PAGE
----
Bank of America Goes Carbon Neutral

A new Bank of America financial center in Minneapolis’ IDS Skyway, Jan. 2016 (Photo courtesy Bank of America)


CHARLOTTE, North Carolina, September 19, 2016 (ENS) – Bank of America today pledged to go carbon neutral, and to use 100 percent renewable electricity by the year 2020. The bank says it will manage facilities that support its 4,700 retail financial centers and 16,000 ATMs for protection of the climate.

The bank has set the goal of achieving carbon neutrality for Scope 1 and 2 greenhouse gas emissions. Scope 1 covers all direct emissions, while Scope 2 covers indirect emissions from consumption of purchased electricity, heat or steam.

A new Bank of America financial center in Minneapolis’ IDS Skyway, Jan. 2016 (Photo courtesy Bank of America)

Bank of America says it will work to reduce location-based greenhouse gas emissions by 50 percent, energy use by 40 percent, and water use by 45 percent in its operations across the globe by 2020.

In addition, Bank of America has committed to purchasing 100 percent renewable electricity and has joined RE100, a global initiative led by The Climate Group in partnership with CDP and part of the We Mean Business Take Action campaign.

“Addressing global issues like climate change and the transition to a sustainable and low-carbon future takes collaboration, innovation and investment,” said Anne Finucane, vice chairman, Bank of America.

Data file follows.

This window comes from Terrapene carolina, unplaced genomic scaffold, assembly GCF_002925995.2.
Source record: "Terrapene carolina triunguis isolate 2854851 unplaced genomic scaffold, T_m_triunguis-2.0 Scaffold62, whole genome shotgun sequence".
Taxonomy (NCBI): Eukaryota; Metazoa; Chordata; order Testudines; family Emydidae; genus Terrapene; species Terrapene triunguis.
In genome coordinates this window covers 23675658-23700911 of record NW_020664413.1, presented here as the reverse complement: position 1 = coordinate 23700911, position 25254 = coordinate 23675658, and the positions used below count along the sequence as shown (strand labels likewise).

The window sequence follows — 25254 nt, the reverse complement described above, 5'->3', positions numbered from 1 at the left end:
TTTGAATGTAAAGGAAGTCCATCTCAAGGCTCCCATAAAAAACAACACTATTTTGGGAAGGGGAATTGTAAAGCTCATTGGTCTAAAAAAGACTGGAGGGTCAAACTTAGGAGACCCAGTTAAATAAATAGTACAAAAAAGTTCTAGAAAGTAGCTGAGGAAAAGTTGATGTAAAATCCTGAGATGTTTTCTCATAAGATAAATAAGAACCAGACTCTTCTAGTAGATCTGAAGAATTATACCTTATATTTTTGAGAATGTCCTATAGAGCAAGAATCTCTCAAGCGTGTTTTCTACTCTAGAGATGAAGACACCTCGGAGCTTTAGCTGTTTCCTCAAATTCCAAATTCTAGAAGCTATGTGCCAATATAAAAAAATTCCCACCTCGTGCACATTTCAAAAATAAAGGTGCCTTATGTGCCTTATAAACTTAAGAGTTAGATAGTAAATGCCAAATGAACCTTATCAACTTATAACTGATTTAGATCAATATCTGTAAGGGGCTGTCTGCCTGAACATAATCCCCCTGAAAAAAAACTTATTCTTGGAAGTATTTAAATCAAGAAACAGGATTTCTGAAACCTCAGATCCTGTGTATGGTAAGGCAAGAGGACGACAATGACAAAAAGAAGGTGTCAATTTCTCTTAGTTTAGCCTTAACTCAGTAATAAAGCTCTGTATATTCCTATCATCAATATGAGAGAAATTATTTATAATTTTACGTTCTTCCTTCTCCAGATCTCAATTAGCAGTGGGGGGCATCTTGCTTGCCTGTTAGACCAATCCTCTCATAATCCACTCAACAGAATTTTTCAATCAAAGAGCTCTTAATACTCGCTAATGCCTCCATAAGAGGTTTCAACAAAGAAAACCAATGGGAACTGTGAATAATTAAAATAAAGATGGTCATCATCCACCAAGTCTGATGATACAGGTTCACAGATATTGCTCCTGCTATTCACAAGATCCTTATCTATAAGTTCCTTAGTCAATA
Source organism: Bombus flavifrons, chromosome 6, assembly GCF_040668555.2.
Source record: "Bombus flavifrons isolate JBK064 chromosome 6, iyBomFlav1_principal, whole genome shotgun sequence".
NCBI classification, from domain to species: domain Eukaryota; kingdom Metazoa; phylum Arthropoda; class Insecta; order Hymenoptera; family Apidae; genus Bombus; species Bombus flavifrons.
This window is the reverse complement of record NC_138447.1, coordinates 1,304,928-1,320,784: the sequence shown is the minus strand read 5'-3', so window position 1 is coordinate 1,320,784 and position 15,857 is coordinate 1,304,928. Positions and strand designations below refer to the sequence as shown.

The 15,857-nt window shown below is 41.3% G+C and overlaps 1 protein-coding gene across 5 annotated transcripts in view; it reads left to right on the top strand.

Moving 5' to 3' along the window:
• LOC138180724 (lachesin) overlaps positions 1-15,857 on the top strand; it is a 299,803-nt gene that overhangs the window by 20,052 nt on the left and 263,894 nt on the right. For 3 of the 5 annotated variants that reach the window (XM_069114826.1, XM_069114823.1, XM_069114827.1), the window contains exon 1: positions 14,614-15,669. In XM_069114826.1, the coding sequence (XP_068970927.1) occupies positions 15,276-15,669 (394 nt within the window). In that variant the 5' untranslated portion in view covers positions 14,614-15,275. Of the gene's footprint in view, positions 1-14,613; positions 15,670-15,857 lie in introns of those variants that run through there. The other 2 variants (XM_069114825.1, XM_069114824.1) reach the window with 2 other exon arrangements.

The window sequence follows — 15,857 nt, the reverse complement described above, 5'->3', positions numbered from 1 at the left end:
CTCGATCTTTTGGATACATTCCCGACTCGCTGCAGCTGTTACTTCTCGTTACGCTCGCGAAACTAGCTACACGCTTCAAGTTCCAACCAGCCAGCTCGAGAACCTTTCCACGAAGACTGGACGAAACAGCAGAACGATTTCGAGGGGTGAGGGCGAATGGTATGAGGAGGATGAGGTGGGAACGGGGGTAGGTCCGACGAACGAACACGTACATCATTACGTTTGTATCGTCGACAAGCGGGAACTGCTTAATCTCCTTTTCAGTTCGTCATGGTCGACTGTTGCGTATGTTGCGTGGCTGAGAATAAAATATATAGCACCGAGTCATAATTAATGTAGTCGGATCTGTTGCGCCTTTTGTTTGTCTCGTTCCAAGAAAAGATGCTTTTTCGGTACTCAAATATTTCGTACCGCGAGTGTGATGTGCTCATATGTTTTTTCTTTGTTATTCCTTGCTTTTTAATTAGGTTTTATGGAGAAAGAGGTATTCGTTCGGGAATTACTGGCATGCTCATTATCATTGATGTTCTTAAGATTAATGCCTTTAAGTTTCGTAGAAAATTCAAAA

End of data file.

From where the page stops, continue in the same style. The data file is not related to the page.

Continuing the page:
She said the bank’s new commitments build on the success of the company’s 2015 operations goals and the deployment of its $125 billion environmental business initiative.

“The expansion of our operational goals to 2020, achieving carbon neutrality, and the purchase of 100 percent renewable electricity build on our existing environmental commitment and responsible growth strategy,” said Finucane. “This demonstrates the measurable actions we are taking to reduce our environmental impacts.”

From 2010 to 2015, the company reduced its greenhouse gas emissions by 37 percent, primarily through implementing energy efficiency projects, consolidating space and leveraging a less carbon-intensive grid. To achieve carbon neutrality, the bank will continue to scale its energy efficiency and conservation efforts, purchase 100 percent renewable electricity, and utilize carbon offsets.

The company is modernizing its data center footprint to support the carbon neutrality, energy reduction and water reduction goals.

Additionally, the bank recently purchased Texas-based wind power for the company’s Texas data centers. This represents nearly half of statewide electricity purchases and will contribute five percentage points toward the 2020 carbon neutral goal.

The bank also is implementing a wide variety of energy efficiency programs, such as lighting upgrades planned for 900 financial centers in 2016.

Bank of America for the first time announced quantitative goals to address emissions in its supply chain.

The bank recently joined the U.S. Department of Energy’s “Workplace Charging Challenge,” through which participating companies commit to add charging stations for electric vehicles in their parking facilities, enabling employees to expand low-carbon commuting options.

This complements an existing bank program that encourages employees to purchase electric vehicles by reimbursing a portion of the cost for the electric vehicle or charger.

“It is critical the public and private sector continue to do their part to help find solutions to this global issue,” said Amy Davidsen, executive director, U.S., The Climate Group. “Bank of America continues to demonstrate its commitment to the environment by joining RE100 with a goal to reach 100 percent renewable electricity by 2020. One company can make a significant and positive impact on the environment, but collective action is key, and we believe Bank of America will inspire more to follow suit.”

Copyright Environment News Service (ENS) 2016. All rights reserved.


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